Software is available here: https://github.com/rand3289/FiberGrid
Git clone. Change to the directory and type make. Build the hardware and connect it to your computer. Run fc (fiberCal) and generate fiberinit.h by pressing "s". Play with fc sliders to get the best fiber detection (green squares around fibers). Add fiberinit.h, fibergrid.h and fibergrid.cpp to your project or run ft (fibertest.cpp). Use FiberGrid::read() or FiberGrid::readNormalized() to get sensor values! Run your project to see the sensor values on a debug screen. Comment out FIBERGRID_DEBUG to disable driver debug screen. Currently both fiberCal and "the driver" programs rely on OpenCV library being installed to read the camera.
2Making the hardware
There are two versions of FiberGrid. One for R&D and testing. It features detachable fibers that can be disconnected from the grids. Both fiber ends are glued into small 3D printed connectors. The second is a "production version" where fibers are glued directly into the grids of the camera and light modules on one side and have a connector (plug) on the other. This allows packing more fibers into the grid. The diameter of the connector is greater than a plain fiber and takes up more grid space. I am using a 1mm fiber. If you need more than 200 - 300 sensors, try using 0.5mm fiber. It should allow for a denser grid.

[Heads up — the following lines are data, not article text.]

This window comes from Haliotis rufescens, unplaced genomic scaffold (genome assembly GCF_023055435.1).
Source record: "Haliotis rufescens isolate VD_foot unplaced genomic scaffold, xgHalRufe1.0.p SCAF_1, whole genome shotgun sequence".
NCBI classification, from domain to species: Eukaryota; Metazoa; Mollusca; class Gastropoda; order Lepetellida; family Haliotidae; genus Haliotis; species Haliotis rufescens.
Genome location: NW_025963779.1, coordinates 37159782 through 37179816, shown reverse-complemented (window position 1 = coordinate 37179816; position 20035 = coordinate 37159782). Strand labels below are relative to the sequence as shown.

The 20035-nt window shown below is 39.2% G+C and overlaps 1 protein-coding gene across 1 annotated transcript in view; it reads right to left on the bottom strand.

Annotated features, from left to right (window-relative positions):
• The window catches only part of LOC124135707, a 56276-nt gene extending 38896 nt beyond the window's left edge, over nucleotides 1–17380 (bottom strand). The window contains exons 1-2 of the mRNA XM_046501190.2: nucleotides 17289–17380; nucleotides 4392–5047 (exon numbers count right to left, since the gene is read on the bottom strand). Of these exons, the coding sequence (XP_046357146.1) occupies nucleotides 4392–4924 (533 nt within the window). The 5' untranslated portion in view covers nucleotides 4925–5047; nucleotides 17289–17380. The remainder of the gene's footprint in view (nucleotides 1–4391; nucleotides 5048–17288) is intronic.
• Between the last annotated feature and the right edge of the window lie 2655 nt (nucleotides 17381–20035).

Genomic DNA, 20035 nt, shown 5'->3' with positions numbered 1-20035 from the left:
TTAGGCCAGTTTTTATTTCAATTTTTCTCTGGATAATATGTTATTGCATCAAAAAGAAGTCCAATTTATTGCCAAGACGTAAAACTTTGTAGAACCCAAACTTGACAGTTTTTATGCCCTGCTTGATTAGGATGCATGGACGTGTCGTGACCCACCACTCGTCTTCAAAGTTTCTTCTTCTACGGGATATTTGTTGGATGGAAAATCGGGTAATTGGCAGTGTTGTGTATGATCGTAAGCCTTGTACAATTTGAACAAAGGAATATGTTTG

* Choose between the two designs. Current R&D version models allow for 16 or 86 connections to each module. The "production" version has 100 and 216 hole plates.
* Download FiberGrid 3D models and print the parts. I used Creality Ender 3 to print my parts. Cleanup the holes with a 1mm drill bit, a bit with diameter of your cladding and a ~4mm bit for large holes.
* Assemble the light and camera modules as shown in the pictures below.
* Cut the fiber into pieces of appropriate length depending on your project. If you have chosen the R&D version, glue the connectors onto both fiber ends with superglue. Otherwise glue one connector to one fiber end and glue the other end directly into the grid of the camera module. Do the same for the light module fibers. Plug unused holes with pegs (R&D version) or fill them with black silicone.